If she was being really honest with herself, in most of the things she tried she grew to feel she was hopelessly mediocre and would never be good or worth notice no matter how much effort she put in, so why should she even bother?
But just because she had given up on talking to a camera did not mean that she never wanted to talk to anyone about her more long-winded thoughts on the internet ever again. The internet can give the impression that we are meant to share everything about our lives, and while she knew that many aspects of her life were probably too dull to share, she still wanted to share some things. So she started a blog. She could have kept a physical journal, but the notion that someone might read her words and interact with her because of them excited her. She had made some quality internet friends on YouTube and thought that once she got going she might make some blogging friends as well.
She plugged away at her blog, dedicating time to make sure there would be a new post each week. While she didn’t make any new friends, she did feel herself to be free to talk about topics that she never felt alright talking about on YouTube. She finally unburdened herself regarding a few heavy stories from her life and was more open and raw about her mental health than she’d ever been before. She had friends and family to talk about these things with, but she could be clearer and take her time composing her thoughts. Somehow it was easier to write everything down instead of having to use her actual voice. It was freeing.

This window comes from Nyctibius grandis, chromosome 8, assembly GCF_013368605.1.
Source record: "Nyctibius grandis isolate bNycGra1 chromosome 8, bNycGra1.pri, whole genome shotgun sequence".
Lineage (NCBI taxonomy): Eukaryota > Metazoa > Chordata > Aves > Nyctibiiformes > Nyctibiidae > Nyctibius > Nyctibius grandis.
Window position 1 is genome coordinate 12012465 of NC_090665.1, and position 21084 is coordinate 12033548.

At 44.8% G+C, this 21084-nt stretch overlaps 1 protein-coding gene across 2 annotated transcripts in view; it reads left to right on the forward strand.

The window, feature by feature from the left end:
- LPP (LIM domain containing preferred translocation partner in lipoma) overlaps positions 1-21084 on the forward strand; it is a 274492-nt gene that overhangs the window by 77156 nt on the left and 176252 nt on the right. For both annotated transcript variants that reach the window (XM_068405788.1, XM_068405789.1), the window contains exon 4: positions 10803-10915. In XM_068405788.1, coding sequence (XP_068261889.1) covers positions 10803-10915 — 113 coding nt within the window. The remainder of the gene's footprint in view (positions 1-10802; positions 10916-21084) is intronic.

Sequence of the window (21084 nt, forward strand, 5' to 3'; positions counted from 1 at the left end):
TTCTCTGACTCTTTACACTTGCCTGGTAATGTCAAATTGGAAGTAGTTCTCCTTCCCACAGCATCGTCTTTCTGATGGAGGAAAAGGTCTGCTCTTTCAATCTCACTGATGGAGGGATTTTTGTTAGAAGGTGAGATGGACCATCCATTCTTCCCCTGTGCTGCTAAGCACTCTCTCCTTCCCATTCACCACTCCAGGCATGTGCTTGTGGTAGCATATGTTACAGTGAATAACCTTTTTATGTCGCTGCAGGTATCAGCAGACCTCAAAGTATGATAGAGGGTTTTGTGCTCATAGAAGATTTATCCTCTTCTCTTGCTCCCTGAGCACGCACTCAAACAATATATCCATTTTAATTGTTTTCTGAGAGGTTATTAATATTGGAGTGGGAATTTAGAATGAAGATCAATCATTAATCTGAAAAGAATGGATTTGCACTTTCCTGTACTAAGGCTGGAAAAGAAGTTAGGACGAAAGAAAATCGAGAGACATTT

But then, the inevitable happened. After taking a week off to go on a trip, her posting became more irregular and ultimately ceased entirely. Her main excuse at the time that she stopped was “it’s too hot to sit at my laptop for hours during the summer to put these posts together” and she swore she’d return in the fall. But autumn came and went and winter began and still she had not really posted anything, besides a post saying that she would be posting again soon that had actually been posted quite some time ago.
The blog tugged at the back of her mind, but she was nervous about returning. She realized that was scared that she had nothing new left to say after all of the YouTube videos and blog posts she had already made. Nothing interesting anyway. But she wanted to write. So just after the new year started she put Google Docs on her phone so she could work on the same documents both at her desk and away from it and she started typing away. She wasn’t sure if it was any good, or if she would even be consistent about it, but she very badly wanted to be. She wanted to prove to herself that she could follow through, even if she felt like a worthless mediocrity while doing it.
It was a new year, a new start, a new chance to do and be better. Hopefully this time something would stick.
[All images are from my collection of photos/YouTube thumbnails that I’ve taken over the years.]